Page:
I've been studying up on best practices for preventing Context/Activity memory leaks when creating views, and I can't seem to find a definite answer on what is or is not allowed when it comes to static fields in classes.

Let's say I have a code of this form:

public class MyOuterClass extends Activity{
   private MyInnerClass;
   MyInnerClass = (MyInnerClass) findViewById(<XML call here>);
   MyInnerClass.myXInt = 3;

   // onCreate(), onResume(), etc.

   public static class MyInnerClass extends SurfaceView implements Runnable{
      // Safe variables?
      private static int myXInt, myYInt;
      private static boolean myBoolean;
      // Potentially safe?
      private static Canvas myCanvas;
      // Definitely bad.
      private static Context myContext;

      public MyInnerClass(Context context){
         myContext = context;        // This is bad.

I am slightly confused on what the JVM actually considers the ClassLoader for MyInnerClass. Technically, since it is a SurfaceView object, it seems like the static variables should always exist once the application has instantiated MyInnerClass one time (which happens when the View is first inflated), and then remain there until the application itself is terminated. If that is the case, what prevents Bitmaps and Canvas objects from remaining open as well and filling up the heap?

The only statement I ever see repeated over and over is that you can't leak static Context like I have shown in the constructor, but it never goes beyond that. Is that really the only thing you can't do?

  • 1
    your Canvas etc does not need to be static. That way it would indeed stay in the heap forever
    – zapl
    Aug 10, 2012 at 19:44
  • 2
    If that is the case then what prevents constants (i.e. - private static final int MY_CONSTANT), from also holding any class that extends activity (and its context) open?
    – SeaNick
    Aug 10, 2012 at 19:48

2 Answers 2


In Java/Android a static variable or constant will not be garbage collected. It just stays there once the class that holds it is loaded via a class loader. The class loader is afaik always the same for all classes inside your app and its the one that has static references to all your classes (to e.g. MyInnerClass.class). Since the class loader does not go away your classes won't do that either since they are referenced & therefore not garbage collectable.

Like in your example

public class SomeClass extends SurfaceView {
  private static Context myContext;

  public MyInnerClass(Context context){
     myContext = context;        // This is bad.

That is indeed bad. Even if no reference to SomeClass exists (e.g. the Activity that showed your custom SurfaceView has ended) the static reference to the Context (and any other static variable / constant in SomeClass will remain. You can consider all of them leaked since it is not possible to garbage collect that Context etc. If you have a regular variable reference something then once the instance that contains that variable has no more references to it the whole instance including its references to other things can and will be garbage collected. Java can even handle circular references fine.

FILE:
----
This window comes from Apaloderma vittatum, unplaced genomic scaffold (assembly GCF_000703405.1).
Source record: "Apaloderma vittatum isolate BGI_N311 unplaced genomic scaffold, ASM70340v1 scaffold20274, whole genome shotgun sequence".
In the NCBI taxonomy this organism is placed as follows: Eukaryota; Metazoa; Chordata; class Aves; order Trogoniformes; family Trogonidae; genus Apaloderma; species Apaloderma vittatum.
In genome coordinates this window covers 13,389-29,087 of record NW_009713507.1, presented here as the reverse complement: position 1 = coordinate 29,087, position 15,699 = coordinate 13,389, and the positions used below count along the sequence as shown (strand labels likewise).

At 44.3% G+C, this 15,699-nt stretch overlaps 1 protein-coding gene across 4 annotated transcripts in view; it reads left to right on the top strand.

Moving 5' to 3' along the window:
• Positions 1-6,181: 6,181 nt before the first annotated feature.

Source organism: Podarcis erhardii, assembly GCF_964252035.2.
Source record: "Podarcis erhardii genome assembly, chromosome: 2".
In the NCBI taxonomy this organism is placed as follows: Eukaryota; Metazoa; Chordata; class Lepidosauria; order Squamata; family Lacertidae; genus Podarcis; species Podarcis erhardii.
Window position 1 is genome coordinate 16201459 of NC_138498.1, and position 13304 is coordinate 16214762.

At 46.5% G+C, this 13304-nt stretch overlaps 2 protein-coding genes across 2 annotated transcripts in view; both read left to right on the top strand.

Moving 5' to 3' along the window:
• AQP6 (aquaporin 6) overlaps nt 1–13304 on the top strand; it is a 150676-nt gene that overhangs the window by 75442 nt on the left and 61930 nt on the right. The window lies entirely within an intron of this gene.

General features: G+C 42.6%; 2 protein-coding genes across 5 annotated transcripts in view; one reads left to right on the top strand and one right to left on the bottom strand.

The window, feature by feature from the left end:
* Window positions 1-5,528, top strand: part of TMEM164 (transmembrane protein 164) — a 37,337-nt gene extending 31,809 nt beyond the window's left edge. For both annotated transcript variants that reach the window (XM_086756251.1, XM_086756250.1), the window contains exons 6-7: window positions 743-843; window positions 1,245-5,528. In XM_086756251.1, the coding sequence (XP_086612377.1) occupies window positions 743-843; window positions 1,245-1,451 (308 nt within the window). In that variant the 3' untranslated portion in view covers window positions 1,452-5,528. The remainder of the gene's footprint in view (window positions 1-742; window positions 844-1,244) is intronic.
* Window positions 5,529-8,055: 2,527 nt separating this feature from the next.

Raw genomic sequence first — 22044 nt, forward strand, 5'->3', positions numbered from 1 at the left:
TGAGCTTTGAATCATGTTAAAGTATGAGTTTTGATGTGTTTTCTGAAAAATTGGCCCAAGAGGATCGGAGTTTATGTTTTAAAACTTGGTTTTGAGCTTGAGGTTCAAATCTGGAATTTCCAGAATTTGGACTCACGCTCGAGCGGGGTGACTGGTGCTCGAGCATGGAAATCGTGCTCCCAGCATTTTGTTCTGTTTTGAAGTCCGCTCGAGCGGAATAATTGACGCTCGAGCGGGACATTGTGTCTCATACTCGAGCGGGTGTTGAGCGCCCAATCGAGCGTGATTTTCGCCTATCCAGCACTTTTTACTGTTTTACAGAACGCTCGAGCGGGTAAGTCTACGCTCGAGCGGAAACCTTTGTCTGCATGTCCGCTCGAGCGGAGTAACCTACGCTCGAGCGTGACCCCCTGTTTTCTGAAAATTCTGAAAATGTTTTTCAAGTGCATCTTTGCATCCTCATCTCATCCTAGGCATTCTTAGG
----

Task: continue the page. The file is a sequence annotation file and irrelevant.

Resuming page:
For constants you want that to happen and it is usually not bad since the amount of constants and the amount of memory they occupy is not large. Also constants don't (should not) reference other instances that take up large amounts of memory like Context or Bitmap.

Besides the possibility to create memory leaks through static variables you may also create problems if you don't want to have only a single thing for all instances at the same time. For example if you save the Bitmap of your SurfaceView in a static variable you can't have two different images. Even if the two SurfaceViews are not displayed at the same time you could run into problems since each new instance will probably overwrite the old image and if you go back to the other SurfaceView you unexpectedly show the wrong image. I am almost sure you don't want to use static here.

The fact that your inner class is a static class does not mean that you have to use static variables - it just means that it behaves more like a static method since it can't use the instance variables (the ones that are not static) in your class.

To avoid memory leaks you simply should not use static variables at all. There is no need to use them unless you do special stuff (e.g. counting instances of a class). Constants are fine.

  • Thanks. I guess the overall reasoning for wanting statics was because conceptually, most View objects only ever need one instance, since they usually represent a specific screen or object on the screen. It seems much more efficient code-wise to make them static, but I understand the drawback there. The only thing that bothers me about leaving the variables at the total mercy of the GC is that I have no control over when it will need to free memory, and from everything I've seen in my app, it's always during a bitmap operation, which I'm afraid will turn into jittery frame rates.
    – SeaNick
    Aug 13, 2012 at 16:50
  • 2
    You don't need to have something static to keep it alive and reuse it. It will exists as long as you have a reference to it. And using static will usually lead to more memory consumption if you forget to null all your static references appropriately. + View instances will usually be recreated if you rotate the screen for example
    – zapl
    Aug 13, 2012 at 17:06
  • 1
    I keep the screen orientation locked, but that's a very good point. Thanks again!
    – SeaNick
    Aug 13, 2012 at 17:47
  • good explanation, I was using weakReference to the context to avoid memory leak
    – suitianshi
    Feb 20, 2014 at 3:11

This article talks about mutable static fields: http://javabook.compuware.com/content/memory/problem-patterns/memory-leaks.aspx. Basically, avoid them and use constants instead.

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